Well, technically I think we would just call it Virginia, but I am speaking this weekend at SQL Saturday #61. My talk is ‘Performance Tuning Made Easy’ and you can read a little bit more about it here.
I am always trying to find ways to help people who are new to MSSQL to understand the basics and give them a solid foundation to build upon. Performance tuning is hard for a lot of people because there is little to no structure put around the idea of performance tuning. My talk helps to give some structure where none previously existed.
I even spend some time going over a process to help anyone (newbies and veterans) have some structure when trying to tune a particular query. I borrow the SQL Diagramming method from Dan Tow and summarize that into a 12-step process. Why 12 steps? Because every other program I have entered has 12 steps so it just seemed natural. In my mind I wanted to create a process that anyone, no matter how many years of experience, could follow and have the end result be a step in the right direction. I’ll give you the rundown:
- List all tables in the query (what??? I don’t start by examining an execution plan? NO! you need some details first in order to be efficient in your tuning process)
- Gather rowcounts for each table (yeah, you’ll need this. I see people who dive into execution plans only to come back later to ask ‘how many rows in that table anyway?’, so do yourself a favor and get the info first)
- Find all filters (get info on the JOIN and WHERE clause of the query, list out the columns used)
- Calculate the selectivity (remember the rowcounts? good. now using the info from the filters, figure out how many rows are being returned from each table. So if we have an orders table with 12,000 orders but we filter to only want 3,000 of those orders, then our selectivity is 3,000/12,000 or 0.25)
- Gather info on any additional columns used (look in the SELECT clause for this)
- Gather info on existing keys and indexes (some newbies may not have any idea about this stuff but now is the time to learn. Dive in and make certain you are aware what exists currently)
- Examine the execution plan (finally! go ahead and run the query and examine the execution plan, use SET STATISTICS IO ON and SET STATISTICS TIME ON as well, you’ll want those numbers)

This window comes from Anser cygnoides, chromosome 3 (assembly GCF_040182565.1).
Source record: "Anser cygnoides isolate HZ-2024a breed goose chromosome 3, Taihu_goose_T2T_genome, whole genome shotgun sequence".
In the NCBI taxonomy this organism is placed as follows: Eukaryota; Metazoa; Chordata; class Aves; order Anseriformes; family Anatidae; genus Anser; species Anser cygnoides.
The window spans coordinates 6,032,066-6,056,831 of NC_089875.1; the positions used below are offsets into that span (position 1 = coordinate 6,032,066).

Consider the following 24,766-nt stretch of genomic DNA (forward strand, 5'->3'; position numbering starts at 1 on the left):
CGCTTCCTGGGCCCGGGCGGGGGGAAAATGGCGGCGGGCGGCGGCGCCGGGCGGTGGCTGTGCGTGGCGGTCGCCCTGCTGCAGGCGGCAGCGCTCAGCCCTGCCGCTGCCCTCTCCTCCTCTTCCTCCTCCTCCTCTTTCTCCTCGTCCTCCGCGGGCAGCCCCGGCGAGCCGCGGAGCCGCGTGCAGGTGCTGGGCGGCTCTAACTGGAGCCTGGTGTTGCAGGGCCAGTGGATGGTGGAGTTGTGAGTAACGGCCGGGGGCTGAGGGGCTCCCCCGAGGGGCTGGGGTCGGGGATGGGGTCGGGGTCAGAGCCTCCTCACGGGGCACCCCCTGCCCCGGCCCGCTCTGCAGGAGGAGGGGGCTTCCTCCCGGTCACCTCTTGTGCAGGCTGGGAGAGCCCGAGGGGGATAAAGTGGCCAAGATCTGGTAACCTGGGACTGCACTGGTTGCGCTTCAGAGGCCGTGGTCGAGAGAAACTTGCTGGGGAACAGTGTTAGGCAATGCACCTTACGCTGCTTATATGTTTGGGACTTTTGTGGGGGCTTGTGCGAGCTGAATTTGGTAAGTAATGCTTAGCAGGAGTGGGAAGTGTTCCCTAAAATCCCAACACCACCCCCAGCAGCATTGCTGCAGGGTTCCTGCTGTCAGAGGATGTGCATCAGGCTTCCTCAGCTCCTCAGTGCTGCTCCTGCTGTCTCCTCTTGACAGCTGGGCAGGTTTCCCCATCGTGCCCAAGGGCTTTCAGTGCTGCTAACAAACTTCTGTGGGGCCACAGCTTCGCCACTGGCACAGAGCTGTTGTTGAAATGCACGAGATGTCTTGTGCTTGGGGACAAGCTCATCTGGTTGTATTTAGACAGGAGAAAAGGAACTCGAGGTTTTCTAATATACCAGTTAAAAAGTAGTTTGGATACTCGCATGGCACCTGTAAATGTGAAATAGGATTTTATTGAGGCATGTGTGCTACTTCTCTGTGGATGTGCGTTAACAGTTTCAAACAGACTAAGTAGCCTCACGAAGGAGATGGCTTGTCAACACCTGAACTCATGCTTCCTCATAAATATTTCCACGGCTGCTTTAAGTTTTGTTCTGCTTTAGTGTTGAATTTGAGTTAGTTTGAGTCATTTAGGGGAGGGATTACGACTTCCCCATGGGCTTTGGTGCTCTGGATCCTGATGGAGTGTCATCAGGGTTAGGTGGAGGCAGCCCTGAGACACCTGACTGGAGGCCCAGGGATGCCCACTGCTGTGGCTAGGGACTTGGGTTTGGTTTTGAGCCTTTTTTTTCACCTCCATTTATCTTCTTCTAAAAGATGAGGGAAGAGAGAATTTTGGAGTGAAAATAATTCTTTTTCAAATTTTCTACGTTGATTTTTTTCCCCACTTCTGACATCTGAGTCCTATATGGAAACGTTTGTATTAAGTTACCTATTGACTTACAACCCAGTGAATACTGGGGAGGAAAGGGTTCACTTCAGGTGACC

- Record your results from step 7 (otherwise how would you ever know if things are getting better?)
- Adjust the indexes for tables with the lowest selectivity first (by ‘lowest’ I mean the tables that are closest to zero from the calculation in step 4)
- Rerun the query and examine the results and execution plans
- Rinse, lather, repeat on each table in increasing order by selectivity
- Continue onward, reducing your logical and physical reads (you can focus on logical reads, ideally you wouldn’t have any physical reads. now is a good time to remind you that this is simply a process to help people get some structure around performance tuning, it isn’t meant to be something that is infallible for each and every query in existence)
And now for the disclaimer: WARNING! ADDING ADDITIONAL INDEXES IS NOT ALWAYS THE RIGHT THING TO DO!
That’s right, you need to examine the other DUI (Deletes, Updates, Inserts) statements that are hitting those same tables. If you are working with tables that have lots of modifications being done then adding the additional indexes could hurt performance in other areas. Oh, sure, your query may run better, but you would have hosed someone else. And while I have come across MANY developers that don’t care about anyone else except their own performance I am here to tell you as a DBA it is your job to stand up and make certain that you help maintain a performance balance for all users, not just one user and one query.
I hope to see you this Saturday!